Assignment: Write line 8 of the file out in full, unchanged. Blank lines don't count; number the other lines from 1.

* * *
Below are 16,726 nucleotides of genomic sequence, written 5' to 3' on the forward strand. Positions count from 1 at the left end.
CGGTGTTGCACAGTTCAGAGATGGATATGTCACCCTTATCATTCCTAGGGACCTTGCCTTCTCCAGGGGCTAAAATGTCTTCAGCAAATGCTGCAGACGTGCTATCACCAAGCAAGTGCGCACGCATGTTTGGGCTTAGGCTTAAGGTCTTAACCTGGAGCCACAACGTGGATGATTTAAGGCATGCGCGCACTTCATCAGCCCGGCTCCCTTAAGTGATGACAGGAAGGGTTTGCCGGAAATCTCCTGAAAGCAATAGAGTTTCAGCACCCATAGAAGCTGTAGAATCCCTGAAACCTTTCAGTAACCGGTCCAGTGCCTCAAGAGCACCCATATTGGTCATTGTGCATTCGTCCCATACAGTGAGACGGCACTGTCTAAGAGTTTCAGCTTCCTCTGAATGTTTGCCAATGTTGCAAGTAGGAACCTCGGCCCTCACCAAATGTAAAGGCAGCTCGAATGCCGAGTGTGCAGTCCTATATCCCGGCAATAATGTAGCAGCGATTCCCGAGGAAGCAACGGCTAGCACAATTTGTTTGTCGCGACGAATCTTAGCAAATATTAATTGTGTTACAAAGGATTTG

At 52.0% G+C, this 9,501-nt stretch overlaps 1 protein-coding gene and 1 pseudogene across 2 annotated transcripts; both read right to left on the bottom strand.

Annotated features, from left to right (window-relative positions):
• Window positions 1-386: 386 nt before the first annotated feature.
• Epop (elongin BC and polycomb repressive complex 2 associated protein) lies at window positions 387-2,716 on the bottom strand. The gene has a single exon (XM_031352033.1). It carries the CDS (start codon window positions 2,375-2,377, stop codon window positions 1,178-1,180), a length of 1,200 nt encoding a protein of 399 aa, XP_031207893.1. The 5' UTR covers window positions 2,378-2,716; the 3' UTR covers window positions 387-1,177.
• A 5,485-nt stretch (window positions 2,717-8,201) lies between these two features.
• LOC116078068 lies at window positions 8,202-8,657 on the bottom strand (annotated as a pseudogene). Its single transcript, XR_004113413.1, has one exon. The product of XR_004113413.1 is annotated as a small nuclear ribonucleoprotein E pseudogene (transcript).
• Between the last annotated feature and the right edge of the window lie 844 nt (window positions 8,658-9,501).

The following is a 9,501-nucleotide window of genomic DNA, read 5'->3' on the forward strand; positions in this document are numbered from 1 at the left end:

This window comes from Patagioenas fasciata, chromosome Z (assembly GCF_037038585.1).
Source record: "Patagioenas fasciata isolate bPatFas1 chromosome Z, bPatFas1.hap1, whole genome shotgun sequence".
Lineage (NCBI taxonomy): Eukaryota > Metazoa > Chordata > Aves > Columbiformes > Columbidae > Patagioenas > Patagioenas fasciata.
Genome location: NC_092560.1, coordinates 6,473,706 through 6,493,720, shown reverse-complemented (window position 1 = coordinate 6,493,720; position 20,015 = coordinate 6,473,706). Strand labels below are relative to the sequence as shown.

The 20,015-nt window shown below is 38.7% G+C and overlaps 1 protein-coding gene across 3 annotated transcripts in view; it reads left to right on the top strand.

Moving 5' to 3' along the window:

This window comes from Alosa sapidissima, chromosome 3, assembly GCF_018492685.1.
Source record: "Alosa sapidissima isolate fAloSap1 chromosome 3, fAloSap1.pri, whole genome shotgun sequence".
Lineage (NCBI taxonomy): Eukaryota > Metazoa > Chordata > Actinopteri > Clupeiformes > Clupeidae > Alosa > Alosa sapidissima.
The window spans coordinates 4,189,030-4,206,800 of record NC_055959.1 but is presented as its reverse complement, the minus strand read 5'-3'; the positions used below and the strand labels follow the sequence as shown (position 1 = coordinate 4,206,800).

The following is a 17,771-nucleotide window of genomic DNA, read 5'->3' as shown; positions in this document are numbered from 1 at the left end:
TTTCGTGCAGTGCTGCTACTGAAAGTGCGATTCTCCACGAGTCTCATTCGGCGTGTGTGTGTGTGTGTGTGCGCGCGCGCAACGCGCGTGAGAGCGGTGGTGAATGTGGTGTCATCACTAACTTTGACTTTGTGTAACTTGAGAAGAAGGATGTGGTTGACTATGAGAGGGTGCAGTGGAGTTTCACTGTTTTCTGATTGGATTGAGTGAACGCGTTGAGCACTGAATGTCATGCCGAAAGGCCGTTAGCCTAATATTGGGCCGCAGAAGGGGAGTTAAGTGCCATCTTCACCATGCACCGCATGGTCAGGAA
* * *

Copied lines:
• LOC116078068 lies at window positions 8,202-8,657 on the bottom strand (annotated as a pseudogene). Its single transcript, XR_004113413.1, has one exon. The product of XR_004113413.1 is annotated as a small nuclear ribonucleoprotein E pseudogene (transcript).